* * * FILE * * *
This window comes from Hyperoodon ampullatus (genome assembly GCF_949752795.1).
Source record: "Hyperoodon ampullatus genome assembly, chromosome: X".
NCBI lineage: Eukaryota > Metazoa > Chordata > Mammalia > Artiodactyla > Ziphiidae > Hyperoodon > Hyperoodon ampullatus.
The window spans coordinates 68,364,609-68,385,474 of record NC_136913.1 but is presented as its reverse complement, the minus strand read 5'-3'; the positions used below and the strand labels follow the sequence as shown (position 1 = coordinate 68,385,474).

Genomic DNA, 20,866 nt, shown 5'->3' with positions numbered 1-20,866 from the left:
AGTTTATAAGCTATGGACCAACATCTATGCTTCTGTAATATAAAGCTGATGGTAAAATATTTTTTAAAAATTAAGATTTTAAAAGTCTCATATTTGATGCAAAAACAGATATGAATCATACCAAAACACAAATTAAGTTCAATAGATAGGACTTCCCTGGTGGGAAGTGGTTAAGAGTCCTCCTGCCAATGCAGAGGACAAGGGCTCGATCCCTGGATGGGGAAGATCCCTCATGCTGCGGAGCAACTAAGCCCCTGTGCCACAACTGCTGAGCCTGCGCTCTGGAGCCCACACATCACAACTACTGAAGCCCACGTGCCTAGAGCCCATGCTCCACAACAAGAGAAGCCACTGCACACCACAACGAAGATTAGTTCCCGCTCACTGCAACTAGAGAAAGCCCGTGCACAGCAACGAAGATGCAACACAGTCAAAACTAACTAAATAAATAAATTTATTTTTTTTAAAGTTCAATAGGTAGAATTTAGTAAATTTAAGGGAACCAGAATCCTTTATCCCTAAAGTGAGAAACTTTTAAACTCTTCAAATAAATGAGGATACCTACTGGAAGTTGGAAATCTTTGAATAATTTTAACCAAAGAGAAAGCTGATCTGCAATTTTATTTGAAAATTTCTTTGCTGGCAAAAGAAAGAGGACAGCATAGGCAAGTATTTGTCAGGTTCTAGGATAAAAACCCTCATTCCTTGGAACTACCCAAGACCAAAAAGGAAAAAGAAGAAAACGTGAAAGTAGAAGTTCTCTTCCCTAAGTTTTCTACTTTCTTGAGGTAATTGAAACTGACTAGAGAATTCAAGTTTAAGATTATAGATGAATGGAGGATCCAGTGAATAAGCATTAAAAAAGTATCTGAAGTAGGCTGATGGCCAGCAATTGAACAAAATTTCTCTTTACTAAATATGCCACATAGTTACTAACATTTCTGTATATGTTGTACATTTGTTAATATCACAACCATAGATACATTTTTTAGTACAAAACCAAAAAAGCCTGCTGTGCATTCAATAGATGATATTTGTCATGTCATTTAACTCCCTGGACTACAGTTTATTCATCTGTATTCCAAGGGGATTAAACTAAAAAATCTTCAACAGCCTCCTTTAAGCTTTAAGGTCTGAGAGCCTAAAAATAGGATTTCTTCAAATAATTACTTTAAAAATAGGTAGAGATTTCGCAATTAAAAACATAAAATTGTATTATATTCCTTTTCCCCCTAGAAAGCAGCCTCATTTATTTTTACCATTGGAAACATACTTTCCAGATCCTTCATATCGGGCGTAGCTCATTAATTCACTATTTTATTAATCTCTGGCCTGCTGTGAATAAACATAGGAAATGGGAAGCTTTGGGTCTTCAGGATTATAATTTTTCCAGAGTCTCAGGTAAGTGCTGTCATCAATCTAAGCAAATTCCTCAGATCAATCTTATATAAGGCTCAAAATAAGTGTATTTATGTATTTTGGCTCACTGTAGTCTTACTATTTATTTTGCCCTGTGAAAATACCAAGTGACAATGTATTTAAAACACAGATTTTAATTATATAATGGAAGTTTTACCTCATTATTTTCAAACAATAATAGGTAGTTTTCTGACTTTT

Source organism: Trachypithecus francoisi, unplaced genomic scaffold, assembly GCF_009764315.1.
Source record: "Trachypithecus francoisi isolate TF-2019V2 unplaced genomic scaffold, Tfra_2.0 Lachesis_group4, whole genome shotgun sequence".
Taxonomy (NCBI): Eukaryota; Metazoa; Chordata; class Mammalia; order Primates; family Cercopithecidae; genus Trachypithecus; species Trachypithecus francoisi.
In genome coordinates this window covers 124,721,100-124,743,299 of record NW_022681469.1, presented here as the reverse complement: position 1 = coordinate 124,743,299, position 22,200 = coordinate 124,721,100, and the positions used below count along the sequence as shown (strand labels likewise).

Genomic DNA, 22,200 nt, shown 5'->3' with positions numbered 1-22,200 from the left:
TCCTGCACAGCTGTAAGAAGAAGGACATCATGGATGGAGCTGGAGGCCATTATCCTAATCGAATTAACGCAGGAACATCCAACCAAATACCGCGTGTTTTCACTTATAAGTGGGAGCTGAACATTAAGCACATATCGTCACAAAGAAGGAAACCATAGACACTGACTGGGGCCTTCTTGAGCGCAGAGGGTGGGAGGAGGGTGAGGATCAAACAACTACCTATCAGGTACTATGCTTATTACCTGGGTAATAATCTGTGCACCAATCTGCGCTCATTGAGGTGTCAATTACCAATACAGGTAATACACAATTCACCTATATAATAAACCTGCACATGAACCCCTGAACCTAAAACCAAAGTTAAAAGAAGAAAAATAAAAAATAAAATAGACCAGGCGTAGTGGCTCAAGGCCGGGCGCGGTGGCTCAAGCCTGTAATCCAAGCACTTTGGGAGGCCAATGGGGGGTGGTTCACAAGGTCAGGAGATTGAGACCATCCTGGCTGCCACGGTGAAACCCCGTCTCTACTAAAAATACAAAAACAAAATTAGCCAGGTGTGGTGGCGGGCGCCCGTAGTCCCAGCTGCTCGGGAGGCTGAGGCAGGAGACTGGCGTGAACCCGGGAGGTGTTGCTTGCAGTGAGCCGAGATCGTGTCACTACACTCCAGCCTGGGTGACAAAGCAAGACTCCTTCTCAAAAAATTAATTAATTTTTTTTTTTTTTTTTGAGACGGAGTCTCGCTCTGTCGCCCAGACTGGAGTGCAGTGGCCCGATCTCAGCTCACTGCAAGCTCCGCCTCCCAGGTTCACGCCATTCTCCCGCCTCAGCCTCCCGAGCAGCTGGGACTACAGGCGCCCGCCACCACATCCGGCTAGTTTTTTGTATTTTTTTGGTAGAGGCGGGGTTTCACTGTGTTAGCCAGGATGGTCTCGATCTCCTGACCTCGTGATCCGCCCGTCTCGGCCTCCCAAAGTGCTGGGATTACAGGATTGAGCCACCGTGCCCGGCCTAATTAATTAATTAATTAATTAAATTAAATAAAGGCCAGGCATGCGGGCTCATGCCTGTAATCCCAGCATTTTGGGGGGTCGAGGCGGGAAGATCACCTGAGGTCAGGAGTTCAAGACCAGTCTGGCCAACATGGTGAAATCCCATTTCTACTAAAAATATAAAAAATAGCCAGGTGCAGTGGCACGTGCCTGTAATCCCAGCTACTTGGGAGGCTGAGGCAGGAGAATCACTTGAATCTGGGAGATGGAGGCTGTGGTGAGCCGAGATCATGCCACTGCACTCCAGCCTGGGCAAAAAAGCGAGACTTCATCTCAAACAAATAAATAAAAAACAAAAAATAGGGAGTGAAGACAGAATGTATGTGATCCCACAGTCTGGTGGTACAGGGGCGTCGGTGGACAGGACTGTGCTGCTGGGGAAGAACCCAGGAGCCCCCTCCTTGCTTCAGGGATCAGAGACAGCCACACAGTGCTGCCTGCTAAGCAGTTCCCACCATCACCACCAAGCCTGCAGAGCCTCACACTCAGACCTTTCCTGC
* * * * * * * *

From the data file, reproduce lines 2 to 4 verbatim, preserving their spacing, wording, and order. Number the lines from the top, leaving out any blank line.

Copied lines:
Source record: "Hyperoodon ampullatus genome assembly, chromosome: X".
NCBI lineage: Eukaryota > Metazoa > Chordata > Mammalia > Artiodactyla > Ziphiidae > Hyperoodon > Hyperoodon ampullatus.
The window spans coordinates 68,364,609-68,385,474 of record NC_136913.1 but is presented as its reverse complement, the minus strand read 5'-3'; the positions used below and the strand labels follow the sequence as shown (position 1 = coordinate 68,385,474).